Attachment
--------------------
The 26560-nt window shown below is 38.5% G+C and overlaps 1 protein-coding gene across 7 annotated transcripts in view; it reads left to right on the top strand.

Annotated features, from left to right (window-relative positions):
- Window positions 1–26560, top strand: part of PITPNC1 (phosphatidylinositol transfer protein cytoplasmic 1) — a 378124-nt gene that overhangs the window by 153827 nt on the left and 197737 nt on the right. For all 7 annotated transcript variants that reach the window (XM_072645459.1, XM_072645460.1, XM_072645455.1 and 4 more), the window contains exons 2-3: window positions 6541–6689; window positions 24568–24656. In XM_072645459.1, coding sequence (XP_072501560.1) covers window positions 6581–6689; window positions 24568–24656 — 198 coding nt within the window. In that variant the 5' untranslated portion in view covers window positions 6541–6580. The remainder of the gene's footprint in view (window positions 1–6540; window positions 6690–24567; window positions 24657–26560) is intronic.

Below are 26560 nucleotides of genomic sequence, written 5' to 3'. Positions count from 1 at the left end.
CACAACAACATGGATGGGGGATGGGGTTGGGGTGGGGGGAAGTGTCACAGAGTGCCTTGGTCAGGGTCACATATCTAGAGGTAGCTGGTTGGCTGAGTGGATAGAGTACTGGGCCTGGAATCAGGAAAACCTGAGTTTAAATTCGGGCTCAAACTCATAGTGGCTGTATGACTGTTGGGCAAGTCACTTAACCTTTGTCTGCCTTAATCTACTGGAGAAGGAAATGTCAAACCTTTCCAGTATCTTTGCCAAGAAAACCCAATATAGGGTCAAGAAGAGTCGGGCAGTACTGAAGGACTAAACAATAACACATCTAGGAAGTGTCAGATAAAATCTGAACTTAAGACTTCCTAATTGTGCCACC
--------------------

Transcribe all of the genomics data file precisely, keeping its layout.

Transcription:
The 26560-nt window shown below is 38.5% G+C and overlaps 1 protein-coding gene across 7 annotated transcripts in view; it reads left to right on the top strand.

Annotated features, from left to right (window-relative positions):
- Window positions 1–26560, top strand: part of PITPNC1 (phosphatidylinositol transfer protein cytoplasmic 1) — a 378124-nt gene that overhangs the window by 153827 nt on the left and 197737 nt on the right. For all 7 annotated transcript variants that reach the window (XM_072645459.1, XM_072645460.1, XM_072645455.1 and 4 more), the window contains exons 2-3: window positions 6541–6689; window positions 24568–24656. In XM_072645459.1, coding sequence (XP_072501560.1) covers window positions 6581–6689; window positions 24568–24656 — 198 coding nt within the window. In that variant the 5' untranslated portion in view covers window positions 6541–6580. The remainder of the gene's footprint in view (window positions 1–6540; window positions 6690–24567; window positions 24657–26560) is intronic.

Below are 26560 nucleotides of genomic sequence, written 5' to 3'. Positions count from 1 at the left end.
CACAACAACATGGATGGGGGATGGGGTTGGGGTGGGGGGAAGTGTCACAGAGTGCCTTGGTCAGGGTCACATATCTAGAGGTAGCTGGTTGGCTGAGTGGATAGAGTACTGGGCCTGGAATCAGGAAAACCTGAGTTTAAATTCGGGCTCAAACTCATAGTGGCTGTATGACTGTTGGGCAAGTCACTTAACCTTTGTCTGCCTTAATCTACTGGAGAAGGAAATGTCAAACCTTTCCAGTATCTTTGCCAAGAAAACCCAATATAGGGTCAAGAAGAGTCGGGCAGTACTGAAGGACTAAACAATAACACATCTAGGAAGTGTCAGATAAAATCTGAACTTAAGACTTCCTAATTGTGCCACC